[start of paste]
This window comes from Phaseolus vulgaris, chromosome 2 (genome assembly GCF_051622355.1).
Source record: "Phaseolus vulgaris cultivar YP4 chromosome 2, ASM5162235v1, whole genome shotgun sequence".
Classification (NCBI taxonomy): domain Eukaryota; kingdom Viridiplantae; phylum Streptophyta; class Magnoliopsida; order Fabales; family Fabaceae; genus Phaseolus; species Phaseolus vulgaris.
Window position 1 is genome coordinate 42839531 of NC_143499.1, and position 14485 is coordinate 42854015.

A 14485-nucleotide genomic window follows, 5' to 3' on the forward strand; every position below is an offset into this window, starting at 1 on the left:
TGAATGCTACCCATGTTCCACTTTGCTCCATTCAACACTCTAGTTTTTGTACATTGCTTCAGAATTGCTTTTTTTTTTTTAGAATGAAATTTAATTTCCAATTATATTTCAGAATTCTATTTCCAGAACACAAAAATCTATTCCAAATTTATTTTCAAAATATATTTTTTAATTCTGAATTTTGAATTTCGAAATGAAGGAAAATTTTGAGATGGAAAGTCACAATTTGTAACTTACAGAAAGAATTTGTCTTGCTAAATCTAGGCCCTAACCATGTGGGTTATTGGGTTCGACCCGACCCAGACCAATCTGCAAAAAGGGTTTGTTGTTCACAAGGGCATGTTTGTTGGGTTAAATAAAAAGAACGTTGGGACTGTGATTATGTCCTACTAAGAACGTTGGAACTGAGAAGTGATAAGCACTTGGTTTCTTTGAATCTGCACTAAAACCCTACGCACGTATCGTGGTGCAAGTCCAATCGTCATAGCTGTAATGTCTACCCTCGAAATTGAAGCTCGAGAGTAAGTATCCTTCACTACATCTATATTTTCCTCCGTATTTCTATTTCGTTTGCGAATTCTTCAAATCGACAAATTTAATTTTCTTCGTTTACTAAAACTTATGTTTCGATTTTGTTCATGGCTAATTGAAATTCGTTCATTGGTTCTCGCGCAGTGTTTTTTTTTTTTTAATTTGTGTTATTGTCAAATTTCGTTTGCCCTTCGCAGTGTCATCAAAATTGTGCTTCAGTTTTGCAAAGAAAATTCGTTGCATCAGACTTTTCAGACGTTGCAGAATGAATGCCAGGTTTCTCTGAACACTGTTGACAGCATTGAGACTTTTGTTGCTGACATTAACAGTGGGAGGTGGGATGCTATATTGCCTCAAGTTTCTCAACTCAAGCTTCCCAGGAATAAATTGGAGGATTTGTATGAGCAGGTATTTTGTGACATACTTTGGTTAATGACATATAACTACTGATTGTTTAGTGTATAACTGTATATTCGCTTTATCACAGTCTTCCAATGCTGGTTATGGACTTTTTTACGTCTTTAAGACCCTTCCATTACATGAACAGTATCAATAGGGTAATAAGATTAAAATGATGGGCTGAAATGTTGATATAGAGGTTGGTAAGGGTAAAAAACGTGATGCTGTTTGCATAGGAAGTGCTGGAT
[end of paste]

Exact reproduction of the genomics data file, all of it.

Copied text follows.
This window comes from Phaseolus vulgaris, chromosome 2 (genome assembly GCF_051622355.1).
Source record: "Phaseolus vulgaris cultivar YP4 chromosome 2, ASM5162235v1, whole genome shotgun sequence".
Classification (NCBI taxonomy): domain Eukaryota; kingdom Viridiplantae; phylum Streptophyta; class Magnoliopsida; order Fabales; family Fabaceae; genus Phaseolus; species Phaseolus vulgaris.
Window position 1 is genome coordinate 42839531 of NC_143499.1, and position 14485 is coordinate 42854015.

A 14485-nucleotide genomic window follows, 5' to 3' on the forward strand; every position below is an offset into this window, starting at 1 on the left:
TGAATGCTACCCATGTTCCACTTTGCTCCATTCAACACTCTAGTTTTTGTACATTGCTTCAGAATTGCTTTTTTTTTTTTAGAATGAAATTTAATTTCCAATTATATTTCAGAATTCTATTTCCAGAACACAAAAATCTATTCCAAATTTATTTTCAAAATATATTTTTTAATTCTGAATTTTGAATTTCGAAATGAAGGAAAATTTTGAGATGGAAAGTCACAATTTGTAACTTACAGAAAGAATTTGTCTTGCTAAATCTAGGCCCTAACCATGTGGGTTATTGGGTTCGACCCGACCCAGACCAATCTGCAAAAAGGGTTTGTTGTTCACAAGGGCATGTTTGTTGGGTTAAATAAAAAGAACGTTGGGACTGTGATTATGTCCTACTAAGAACGTTGGAACTGAGAAGTGATAAGCACTTGGTTTCTTTGAATCTGCACTAAAACCCTACGCACGTATCGTGGTGCAAGTCCAATCGTCATAGCTGTAATGTCTACCCTCGAAATTGAAGCTCGAGAGTAAGTATCCTTCACTACATCTATATTTTCCTCCGTATTTCTATTTCGTTTGCGAATTCTTCAAATCGACAAATTTAATTTTCTTCGTTTACTAAAACTTATGTTTCGATTTTGTTCATGGCTAATTGAAATTCGTTCATTGGTTCTCGCGCAGTGTTTTTTTTTTTTTAATTTGTGTTATTGTCAAATTTCGTTTGCCCTTCGCAGTGTCATCAAAATTGTGCTTCAGTTTTGCAAAGAAAATTCGTTGCATCAGACTTTTCAGACGTTGCAGAATGAATGCCAGGTTTCTCTGAACACTGTTGACAGCATTGAGACTTTTGTTGCTGACATTAACAGTGGGAGGTGGGATGCTATATTGCCTCAAGTTTCTCAACTCAAGCTTCCCAGGAATAAATTGGAGGATTTGTATGAGCAGGTATTTTGTGACATACTTTGGTTAATGACATATAACTACTGATTGTTTAGTGTATAACTGTATATTCGCTTTATCACAGTCTTCCAATGCTGGTTATGGACTTTTTTACGTCTTTAAGACCCTTCCATTACATGAACAGTATCAATAGGGTAATAAGATTAAAATGATGGGCTGAAATGTTGATATAGAGGTTGGTAAGGGTAAAAAACGTGATGCTGTTTGCATAGGAAGTGCTGGAT